Whilst the board has found that a general increase in duties is not the answer to the problems of the timber industry, it considers that certain of the industry’s requests in relation to particular forms of timber should be met. It has accordingly recommended that weatherboards should not be admitted at concessional rates of duty under by-law after 30th September next and that two other Items which provide for the admission, at concessional rates of duty, of plywood door panels and undressed timber for use in the manufacture of doors should be deleted from the tariff. Another recommendation concerning by-laws is that other Tariff Items which make specific provision for the by-law admission of timber should be available to importers only after inquiry and report by the Tariff Board.
On plywood and veneers, the board’s conclusions are basically the same as those reached on other forms of timber with the exception that it recommends increased duties on some veneers.
The board’s previous report on copper was in 1954. Since that time there have been significant changes in the Australian industry. The more important of these are the proving of extensive deposits of copper ore and the expansion of production in the Mount Isa area, the decision to erect a refinery at Townsville and the development of the Peko mine at Tennant Creek.
The intervening period has also been marked by extreme fluctuations in world copper prices. From around £300 a ton, towards the end of 1954, the world price rose to approximately £500 a ton in 1956, but commenced to fall shortly thereafter. By the end of March, 1957, when the question of assistance for the local industry was referred to the Tariff Board, the world price was around £330 a ton. Australian producers have held the Australian price at about this level for some time. The world price continued to fall and was about £240 a ton at the time of the board’s inquiry, and just over £200 a ton at the end of February last. It has recovered slightly since then and is now in the region of £220 a ton. All these prices are in Australian currency.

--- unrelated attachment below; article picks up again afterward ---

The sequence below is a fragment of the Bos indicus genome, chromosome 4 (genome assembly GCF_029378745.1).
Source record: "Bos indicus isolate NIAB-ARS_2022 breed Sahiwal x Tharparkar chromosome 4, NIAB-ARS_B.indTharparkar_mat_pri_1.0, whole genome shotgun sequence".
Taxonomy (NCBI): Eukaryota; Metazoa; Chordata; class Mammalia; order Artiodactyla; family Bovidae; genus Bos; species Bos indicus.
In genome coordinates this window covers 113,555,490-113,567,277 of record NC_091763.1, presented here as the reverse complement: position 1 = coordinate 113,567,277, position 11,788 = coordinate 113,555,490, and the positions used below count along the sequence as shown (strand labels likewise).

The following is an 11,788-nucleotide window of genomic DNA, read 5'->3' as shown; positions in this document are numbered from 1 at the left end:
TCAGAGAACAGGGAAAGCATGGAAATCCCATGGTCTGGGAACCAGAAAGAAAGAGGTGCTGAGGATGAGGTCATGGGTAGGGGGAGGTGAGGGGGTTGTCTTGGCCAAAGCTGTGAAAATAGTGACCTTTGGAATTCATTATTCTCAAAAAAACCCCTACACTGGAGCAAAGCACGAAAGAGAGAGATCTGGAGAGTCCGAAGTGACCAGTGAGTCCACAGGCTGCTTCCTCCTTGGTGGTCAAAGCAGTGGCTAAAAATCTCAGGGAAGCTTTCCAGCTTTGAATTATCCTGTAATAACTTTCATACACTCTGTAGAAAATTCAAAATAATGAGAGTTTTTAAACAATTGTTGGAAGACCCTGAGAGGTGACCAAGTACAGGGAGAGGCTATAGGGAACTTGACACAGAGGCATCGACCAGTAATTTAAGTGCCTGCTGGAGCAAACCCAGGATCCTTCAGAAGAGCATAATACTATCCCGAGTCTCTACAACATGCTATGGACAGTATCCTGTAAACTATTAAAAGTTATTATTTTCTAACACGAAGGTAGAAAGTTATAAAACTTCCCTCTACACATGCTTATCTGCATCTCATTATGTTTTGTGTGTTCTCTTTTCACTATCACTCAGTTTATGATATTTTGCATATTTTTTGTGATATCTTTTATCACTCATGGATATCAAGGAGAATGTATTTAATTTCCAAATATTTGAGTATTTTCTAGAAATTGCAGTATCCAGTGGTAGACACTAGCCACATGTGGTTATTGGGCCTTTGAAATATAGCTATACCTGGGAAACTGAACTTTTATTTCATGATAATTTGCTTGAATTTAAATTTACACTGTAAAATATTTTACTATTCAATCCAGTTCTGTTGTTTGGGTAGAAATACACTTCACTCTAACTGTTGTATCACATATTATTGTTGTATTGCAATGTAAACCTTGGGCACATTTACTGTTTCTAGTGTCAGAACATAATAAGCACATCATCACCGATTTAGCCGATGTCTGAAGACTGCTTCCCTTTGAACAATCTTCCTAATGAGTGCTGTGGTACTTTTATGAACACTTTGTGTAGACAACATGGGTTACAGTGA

This level of world prices, of course, poses serious problems at the present time for those Australian copper-using industries which must face competition from imported copper products. The problems of the copper industry presented the Tariff Board with most difficult and complex issues. The Australian industry is characterized by wide variations between the costs of production of the various mines. These are in large measure the result of differences in the grades of ore in the deposits worked by the different mining companies. Several of the smaller producers did not present evidence to the board whilst the largest producer, Mount lsa Mines Limited, did not seek assistance. That company did, however, supply the board with confidential information on its operations.
In the light of the information available to it the board concluded that the industry should be assisted and that the most appropriate method of providing assistance would be a tariff which would enable the Australian price to be stabilized at its present level of £330 a ton.
Two of the reports which I have tabled relate to sections of the textile industry. These concern the weaving of artificial silk piece goods and the printing of textiles. The artificial silk weaving industry has received tariff protection since 1950 when protective duties were introduced following an earlier report by the Tariff Board. In that time the industry has extended its output from 10,000,000 to 27,000,000 square yards annually. Its current output is equivalent to some 50 per cent, of Australian requirements. Despite this expansion the industry has experienced difficulties which, the board reports, are due primarily to a fashion trend in favour of cotton materials and to competition from lowpriced imports in what it calls the “ bread and butter “ lines.